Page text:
The Perseid Meteor Shower is one of the most awaited astronomical events for astronomy enthusiasts all around the world. It is most known for its radiant meteors that are visible even in moderately dark areas.
This photo of the Perseids was even featured in NASA’s Astronomy Picture of the Day a few days ago
When will it be visible?
The Perseids are already visible and you can see them tonight until August 24. However, the peak will be on the night of August 12 until the morning of August 13. On this night, it is expected to see up to 100 meteors per hour.
Where to look?
Perseids are easy to spot because the meteors are radiant. While you can generally look in any direction, it is best recommended that you look at the constellation Perseus as that is where the meteors will come from.
To easily find Perseus, download Stellarium Mobile on your mobile device. You can search for Perseus in the search bar and point your device to the sky to know where it is relative to your orientation.
What needs to be prepared?
If you simply want to see it and count how many meteors you will see, you need nothing else but yourself and Stellarium! It would be much better if you can find a safe and dark location where you can observe as you would be able to see the meteors better. Bring a blanket and something to lie down on and enjoy the meteor shower!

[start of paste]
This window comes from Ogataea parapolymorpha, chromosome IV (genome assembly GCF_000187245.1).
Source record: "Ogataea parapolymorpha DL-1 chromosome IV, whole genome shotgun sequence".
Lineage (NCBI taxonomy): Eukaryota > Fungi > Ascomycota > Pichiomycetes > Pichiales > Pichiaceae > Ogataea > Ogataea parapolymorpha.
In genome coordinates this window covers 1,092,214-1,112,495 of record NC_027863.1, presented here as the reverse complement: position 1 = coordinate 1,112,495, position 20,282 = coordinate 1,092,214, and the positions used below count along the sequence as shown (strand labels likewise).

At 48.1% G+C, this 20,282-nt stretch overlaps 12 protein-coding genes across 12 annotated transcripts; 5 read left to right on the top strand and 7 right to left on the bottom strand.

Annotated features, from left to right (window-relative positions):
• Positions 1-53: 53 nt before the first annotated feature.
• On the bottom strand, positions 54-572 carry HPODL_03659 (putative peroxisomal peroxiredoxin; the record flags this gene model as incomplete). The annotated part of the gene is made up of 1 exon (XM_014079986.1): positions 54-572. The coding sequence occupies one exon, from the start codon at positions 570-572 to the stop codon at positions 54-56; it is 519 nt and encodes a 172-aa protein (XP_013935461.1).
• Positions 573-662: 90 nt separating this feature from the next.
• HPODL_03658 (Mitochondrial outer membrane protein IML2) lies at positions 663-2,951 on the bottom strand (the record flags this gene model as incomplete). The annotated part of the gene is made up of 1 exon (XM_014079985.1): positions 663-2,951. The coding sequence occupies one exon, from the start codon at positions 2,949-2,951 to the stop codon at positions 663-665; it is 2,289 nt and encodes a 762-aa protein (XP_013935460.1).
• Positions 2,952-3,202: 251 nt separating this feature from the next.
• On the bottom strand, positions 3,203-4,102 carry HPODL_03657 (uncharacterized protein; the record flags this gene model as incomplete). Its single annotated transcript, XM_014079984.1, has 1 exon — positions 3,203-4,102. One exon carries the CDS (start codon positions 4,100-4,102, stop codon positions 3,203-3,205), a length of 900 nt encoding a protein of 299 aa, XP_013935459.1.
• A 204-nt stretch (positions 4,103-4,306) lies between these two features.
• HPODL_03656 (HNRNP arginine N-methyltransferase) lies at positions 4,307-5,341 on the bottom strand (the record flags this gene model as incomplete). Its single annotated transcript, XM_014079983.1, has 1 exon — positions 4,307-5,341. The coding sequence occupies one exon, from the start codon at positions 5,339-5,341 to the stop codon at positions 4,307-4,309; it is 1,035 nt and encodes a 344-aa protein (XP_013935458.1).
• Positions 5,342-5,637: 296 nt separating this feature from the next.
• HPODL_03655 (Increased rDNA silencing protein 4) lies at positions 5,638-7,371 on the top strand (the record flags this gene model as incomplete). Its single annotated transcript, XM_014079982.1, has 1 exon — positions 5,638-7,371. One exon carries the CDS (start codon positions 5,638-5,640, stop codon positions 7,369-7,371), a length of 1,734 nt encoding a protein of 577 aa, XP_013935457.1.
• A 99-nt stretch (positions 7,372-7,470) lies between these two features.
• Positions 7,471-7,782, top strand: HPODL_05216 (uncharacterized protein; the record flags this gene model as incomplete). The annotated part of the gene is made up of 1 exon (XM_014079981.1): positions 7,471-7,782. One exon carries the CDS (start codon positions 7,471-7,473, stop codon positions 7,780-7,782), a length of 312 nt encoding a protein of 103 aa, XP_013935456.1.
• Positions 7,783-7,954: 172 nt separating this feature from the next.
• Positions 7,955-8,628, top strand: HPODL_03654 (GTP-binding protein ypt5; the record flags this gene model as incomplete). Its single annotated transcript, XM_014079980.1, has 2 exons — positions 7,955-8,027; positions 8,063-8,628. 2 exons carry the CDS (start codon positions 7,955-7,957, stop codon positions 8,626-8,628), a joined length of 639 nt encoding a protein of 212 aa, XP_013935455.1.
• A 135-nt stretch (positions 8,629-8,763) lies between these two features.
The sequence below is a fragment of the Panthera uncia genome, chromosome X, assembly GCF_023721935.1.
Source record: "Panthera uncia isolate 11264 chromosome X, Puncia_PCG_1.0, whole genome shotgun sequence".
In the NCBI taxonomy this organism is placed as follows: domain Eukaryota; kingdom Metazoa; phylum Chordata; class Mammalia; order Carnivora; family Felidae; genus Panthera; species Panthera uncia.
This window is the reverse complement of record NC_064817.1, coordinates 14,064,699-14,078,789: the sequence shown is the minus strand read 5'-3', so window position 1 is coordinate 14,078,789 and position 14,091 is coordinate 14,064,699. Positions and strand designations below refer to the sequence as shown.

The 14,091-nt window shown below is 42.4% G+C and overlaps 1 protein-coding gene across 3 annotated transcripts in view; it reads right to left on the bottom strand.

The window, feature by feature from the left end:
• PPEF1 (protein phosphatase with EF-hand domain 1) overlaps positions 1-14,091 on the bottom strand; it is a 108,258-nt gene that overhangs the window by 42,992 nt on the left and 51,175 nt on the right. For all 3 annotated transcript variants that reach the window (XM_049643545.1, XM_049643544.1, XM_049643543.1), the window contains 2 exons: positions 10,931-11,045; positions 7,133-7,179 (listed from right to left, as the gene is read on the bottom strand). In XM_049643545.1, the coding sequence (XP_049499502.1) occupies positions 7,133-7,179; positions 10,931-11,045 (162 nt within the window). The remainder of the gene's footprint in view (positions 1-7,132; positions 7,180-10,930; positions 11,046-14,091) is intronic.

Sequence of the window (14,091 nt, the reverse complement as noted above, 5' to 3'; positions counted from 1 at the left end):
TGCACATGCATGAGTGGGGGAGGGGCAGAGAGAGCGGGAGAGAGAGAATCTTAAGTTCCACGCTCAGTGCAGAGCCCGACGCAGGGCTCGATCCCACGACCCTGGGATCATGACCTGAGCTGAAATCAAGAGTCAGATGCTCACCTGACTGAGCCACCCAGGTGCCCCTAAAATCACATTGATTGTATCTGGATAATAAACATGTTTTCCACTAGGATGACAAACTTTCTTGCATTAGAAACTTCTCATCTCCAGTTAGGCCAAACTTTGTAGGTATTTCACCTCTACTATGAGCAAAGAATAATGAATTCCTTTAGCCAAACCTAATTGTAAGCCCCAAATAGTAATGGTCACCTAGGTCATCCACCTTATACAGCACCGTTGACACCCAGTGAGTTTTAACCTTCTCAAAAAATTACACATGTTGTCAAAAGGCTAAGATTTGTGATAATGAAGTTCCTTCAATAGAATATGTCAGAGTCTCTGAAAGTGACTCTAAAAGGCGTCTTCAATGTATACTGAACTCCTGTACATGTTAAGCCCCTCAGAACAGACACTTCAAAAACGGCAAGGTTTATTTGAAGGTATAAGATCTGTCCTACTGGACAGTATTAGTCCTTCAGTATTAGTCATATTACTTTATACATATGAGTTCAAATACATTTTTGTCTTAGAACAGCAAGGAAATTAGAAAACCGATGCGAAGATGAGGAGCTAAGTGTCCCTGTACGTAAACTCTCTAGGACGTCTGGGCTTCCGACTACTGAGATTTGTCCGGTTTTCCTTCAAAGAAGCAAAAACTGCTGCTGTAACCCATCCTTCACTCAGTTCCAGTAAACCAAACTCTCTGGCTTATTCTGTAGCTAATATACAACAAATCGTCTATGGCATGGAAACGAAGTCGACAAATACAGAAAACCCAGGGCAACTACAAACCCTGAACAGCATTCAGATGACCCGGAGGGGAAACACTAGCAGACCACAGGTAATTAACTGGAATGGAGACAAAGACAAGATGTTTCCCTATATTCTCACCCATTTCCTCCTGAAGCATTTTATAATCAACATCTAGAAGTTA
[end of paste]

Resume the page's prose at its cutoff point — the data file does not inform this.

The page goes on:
If you want to capture the meteor shower, it would be best to prepare a tripod. It would also help if you have a shutter release remote so the shot will not be shaky. Of course, do not forget your camera!
On the night of the observation
Turn on night mode on Stellarium Mobile and if possible, on your camera when you are locating where to look at and where to set up your camera. Point your device up and search for Perseids in Stellarium.
Available on Google Play and the iOS App Store
Once you find it, set up your camera pointing in that direction and adjust the settings. Capturing the meteor shower may take a few seconds. During this time, avoid moving around too much or making adjustments to your lightings, etc.. If you have a sensitive camera, it may pick up on these small vibrations, ruining your shot.
Don’t forget to share with us how many meteors you were able to see and your images of the Perseids on Twitter! We look forward to seeing it!
Tweet to @StellariumLabs
Wishing you all clear skies on all your observation nights!
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